Its been a while since I managed to sit down and add anything to my learning blog; unfortunately my (now) husband has been in and out of hospital since my last post so frequent trips to and from various hospitals were required through July & August! He is doing well now and was signed off from his treatment just 4 days before our wedding in September (another reason for my slow progress through this part of the course). Still I think I am back on track (for now at least). I guess it is all part and parcel of distance learning and being a mature student. Life frequently gets in the way and never goes to plan. I find myself pulled in so many directions all the time that it makes taking time for me and my studies very hard.
I have made some progress however, my research book is pretty much complete now and I have started to develop some ideas further using various media and techniques. This has led onto a range of very individual samples:
I really loved the simplicity and lightweight almost ethereal texture of the ‘masi vulavula’ shown in Roger Neich and Mick Pendegast’s book ‘Traditional Tapa’ (above) and have been looking at recreating this in modern materials like Lutradur. Incorporating some of the traditional marks using modern machine stitch and heat methods.
I have been struck by the similarity of the process of making Tapa and the felting process used for animal fibres throughout my research. This led to some interesting experiments and samples using an embellishing machine and other felting processes to create bold designs that could be further developed in the future.
I was also struck by how similar the traditional marks found on a lot of tapa reminded me of stitches. I decided to play around with some stitch combinations and lino printing to explore this further. I feel these samples were very effective and could easily be developed in the future.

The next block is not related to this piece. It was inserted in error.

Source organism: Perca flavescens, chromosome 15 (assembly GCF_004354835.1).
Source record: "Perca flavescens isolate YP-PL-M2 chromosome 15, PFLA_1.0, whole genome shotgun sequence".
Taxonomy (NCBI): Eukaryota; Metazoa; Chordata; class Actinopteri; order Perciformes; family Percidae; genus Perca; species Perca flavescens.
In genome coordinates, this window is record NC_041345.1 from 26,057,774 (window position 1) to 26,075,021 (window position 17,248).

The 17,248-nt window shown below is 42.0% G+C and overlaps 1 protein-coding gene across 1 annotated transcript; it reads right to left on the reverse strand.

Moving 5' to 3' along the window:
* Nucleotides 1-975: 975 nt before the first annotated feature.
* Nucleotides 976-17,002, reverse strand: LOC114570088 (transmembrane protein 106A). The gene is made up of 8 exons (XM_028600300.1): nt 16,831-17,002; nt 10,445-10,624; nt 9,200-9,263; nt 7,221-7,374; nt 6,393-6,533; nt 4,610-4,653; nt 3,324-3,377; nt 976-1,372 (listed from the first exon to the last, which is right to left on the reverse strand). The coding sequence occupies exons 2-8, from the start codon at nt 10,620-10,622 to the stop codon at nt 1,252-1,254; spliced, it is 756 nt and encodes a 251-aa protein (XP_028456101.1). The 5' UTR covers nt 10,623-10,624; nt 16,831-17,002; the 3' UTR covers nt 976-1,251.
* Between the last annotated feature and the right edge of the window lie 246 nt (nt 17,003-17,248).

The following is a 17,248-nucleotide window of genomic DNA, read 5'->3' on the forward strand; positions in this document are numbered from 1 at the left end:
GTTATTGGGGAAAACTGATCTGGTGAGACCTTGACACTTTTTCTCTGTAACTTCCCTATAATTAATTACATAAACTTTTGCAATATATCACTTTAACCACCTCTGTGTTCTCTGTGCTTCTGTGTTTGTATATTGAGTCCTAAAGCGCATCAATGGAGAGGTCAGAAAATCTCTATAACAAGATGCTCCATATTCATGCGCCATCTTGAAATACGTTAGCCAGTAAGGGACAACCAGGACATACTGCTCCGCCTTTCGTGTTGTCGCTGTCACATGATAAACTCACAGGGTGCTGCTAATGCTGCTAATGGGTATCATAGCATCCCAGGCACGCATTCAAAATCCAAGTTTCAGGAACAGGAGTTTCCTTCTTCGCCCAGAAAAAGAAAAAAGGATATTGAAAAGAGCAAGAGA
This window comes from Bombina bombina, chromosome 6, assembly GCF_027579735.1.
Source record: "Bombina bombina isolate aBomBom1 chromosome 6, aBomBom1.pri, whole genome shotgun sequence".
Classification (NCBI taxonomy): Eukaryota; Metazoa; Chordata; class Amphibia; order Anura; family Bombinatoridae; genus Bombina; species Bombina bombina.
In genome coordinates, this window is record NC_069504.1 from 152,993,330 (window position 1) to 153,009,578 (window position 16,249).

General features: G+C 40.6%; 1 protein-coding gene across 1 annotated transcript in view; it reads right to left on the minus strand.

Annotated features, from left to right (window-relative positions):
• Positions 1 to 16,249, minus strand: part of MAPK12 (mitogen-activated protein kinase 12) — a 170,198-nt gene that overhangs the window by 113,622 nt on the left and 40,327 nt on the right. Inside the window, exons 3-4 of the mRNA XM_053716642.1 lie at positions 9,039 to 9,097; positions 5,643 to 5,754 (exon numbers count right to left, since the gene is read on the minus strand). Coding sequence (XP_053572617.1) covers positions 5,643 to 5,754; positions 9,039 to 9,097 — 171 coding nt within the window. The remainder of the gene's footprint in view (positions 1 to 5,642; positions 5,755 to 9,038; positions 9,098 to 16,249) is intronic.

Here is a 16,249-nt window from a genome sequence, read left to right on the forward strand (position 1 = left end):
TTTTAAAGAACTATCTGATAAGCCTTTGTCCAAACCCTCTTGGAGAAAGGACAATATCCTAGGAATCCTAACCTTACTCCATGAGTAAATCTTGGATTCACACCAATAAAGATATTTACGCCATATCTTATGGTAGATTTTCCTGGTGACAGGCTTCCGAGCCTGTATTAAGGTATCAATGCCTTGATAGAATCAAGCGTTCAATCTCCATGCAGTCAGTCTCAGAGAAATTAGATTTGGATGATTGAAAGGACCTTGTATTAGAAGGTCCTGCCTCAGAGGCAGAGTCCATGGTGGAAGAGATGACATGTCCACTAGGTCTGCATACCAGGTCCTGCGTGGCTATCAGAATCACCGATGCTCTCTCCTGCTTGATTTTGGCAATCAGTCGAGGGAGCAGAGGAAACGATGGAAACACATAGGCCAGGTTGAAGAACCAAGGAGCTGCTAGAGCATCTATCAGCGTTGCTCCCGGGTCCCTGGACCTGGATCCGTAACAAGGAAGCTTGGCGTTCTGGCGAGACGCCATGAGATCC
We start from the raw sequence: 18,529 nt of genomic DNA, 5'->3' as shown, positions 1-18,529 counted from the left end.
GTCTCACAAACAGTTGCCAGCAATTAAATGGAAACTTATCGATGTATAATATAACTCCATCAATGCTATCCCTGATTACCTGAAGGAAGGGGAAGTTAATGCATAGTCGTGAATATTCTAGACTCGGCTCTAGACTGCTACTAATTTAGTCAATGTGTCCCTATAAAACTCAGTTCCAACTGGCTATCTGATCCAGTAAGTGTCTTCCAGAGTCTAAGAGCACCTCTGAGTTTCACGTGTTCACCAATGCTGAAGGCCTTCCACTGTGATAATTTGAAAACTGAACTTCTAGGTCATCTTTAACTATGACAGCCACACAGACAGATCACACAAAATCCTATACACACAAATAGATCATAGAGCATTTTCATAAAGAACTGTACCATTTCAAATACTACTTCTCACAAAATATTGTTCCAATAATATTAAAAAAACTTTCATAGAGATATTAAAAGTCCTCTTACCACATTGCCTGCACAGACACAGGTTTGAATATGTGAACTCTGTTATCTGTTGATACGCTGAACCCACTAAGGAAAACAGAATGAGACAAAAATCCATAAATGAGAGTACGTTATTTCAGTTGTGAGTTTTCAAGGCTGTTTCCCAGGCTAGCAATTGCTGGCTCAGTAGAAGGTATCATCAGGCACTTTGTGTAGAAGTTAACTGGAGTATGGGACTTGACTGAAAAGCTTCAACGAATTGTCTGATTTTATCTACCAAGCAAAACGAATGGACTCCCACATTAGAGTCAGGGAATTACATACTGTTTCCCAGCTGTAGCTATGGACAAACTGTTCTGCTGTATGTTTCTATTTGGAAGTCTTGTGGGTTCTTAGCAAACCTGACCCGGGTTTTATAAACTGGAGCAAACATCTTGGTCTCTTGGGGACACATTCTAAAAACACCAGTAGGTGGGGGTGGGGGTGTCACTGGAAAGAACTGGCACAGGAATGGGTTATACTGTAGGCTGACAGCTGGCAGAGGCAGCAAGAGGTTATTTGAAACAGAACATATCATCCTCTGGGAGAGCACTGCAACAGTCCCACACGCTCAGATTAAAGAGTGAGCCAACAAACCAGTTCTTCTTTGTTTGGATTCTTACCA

During my research I found reference to the Fiji Times being printed on barkcloth for special souvenir issues. The tradition continued until an automatic printing press was installed in 1958. I liked the idea of printing on to ‘masi’ and decided to develop this idea further, combining it with the developments using Lutradur.
Filani Macassey is an artist who frequently uses masi (Fijian barkcloth) in her work. She is described by the Fiji times on their media release of 2009:
With maternal links to Solodamu, Kadavu, Filani Macassey was born in Suva in 1964, but grew up in Kaikohe in the Far North, New Zealand. Filani holds a Bachelor of Fine Arts from Elam School of Fine Arts at the University of Auckland and is currently pursuing a postgraduate diploma of adult learning at Massey University.’
She uses her art to explore ‘Ideas of belonging, tradition, story telling, journeying, histories and religion …… juxtaposed against a background of being kailoma.’ (https://fijitimes.wordpress.com/filani-macassey/)
One of her pieces: Lesu Mai III is made using digitally printed masi, thus linking the modern with the traditional. She used the words ‘Lesu Mai’ (be back, come back) repeated again and again across the piece. I looked to see if I could find any other Fijian phrases that I could use to create an homage to this piece. I settled on the words ‘ni sa bula vinaka’ and just ‘bula!’ which are apparently a traditional greeting in Fijian.
This artists work plus the lost tradition of the Fijian Times being printed on barkcloth has really struck a chord with me. The decline of traditions and their fragmented / delicate survival is almost symbolised within them. I want to develop this idea further in stage 4.